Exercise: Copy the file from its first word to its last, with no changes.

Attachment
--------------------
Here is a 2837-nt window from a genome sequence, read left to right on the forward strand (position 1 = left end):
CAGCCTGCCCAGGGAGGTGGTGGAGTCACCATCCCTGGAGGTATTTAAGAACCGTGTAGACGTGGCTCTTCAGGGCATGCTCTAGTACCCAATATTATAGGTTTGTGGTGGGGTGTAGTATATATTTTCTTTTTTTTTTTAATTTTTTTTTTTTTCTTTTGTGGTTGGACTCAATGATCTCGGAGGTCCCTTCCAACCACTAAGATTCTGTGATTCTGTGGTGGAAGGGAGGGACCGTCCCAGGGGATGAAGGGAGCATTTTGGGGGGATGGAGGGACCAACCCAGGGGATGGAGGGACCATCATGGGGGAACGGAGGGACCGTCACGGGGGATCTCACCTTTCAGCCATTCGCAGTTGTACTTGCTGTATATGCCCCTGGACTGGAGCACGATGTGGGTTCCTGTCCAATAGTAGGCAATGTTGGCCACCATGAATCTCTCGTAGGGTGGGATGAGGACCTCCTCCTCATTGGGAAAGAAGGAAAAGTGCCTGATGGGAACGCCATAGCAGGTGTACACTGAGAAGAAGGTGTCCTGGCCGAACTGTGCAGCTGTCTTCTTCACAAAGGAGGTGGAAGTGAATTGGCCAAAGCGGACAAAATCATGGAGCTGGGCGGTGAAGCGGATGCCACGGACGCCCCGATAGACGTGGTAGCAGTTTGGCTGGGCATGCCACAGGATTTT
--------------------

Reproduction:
Here is a 2837-nt window from a genome sequence, read left to right on the forward strand (position 1 = left end):
CAGCCTGCCCAGGGAGGTGGTGGAGTCACCATCCCTGGAGGTATTTAAGAACCGTGTAGACGTGGCTCTTCAGGGCATGCTCTAGTACCCAATATTATAGGTTTGTGGTGGGGTGTAGTATATATTTTCTTTTTTTTTTTAATTTTTTTTTTTTTCTTTTGTGGTTGGACTCAATGATCTCGGAGGTCCCTTCCAACCACTAAGATTCTGTGATTCTGTGGTGGAAGGGAGGGACCGTCCCAGGGGATGAAGGGAGCATTTTGGGGGGATGGAGGGACCAACCCAGGGGATGGAGGGACCATCATGGGGGAACGGAGGGACCGTCACGGGGGATCTCACCTTTCAGCCATTCGCAGTTGTACTTGCTGTATATGCCCCTGGACTGGAGCACGATGTGGGTTCCTGTCCAATAGTAGGCAATGTTGGCCACCATGAATCTCTCGTAGGGTGGGATGAGGACCTCCTCCTCATTGGGAAAGAAGGAAAAGTGCCTGATGGGAACGCCATAGCAGGTGTACACTGAGAAGAAGGTGTCCTGGCCGAACTGTGCAGCTGTCTTCTTCACAAAGGAGGTGGAAGTGAATTGGCCAAAGCGGACAAAATCATGGAGCTGGGCGGTGAAGCGGATGCCACGGACGCCCCGATAGACGTGGTAGCAGTTTGGCTGGGCATGCCACAGGATTTT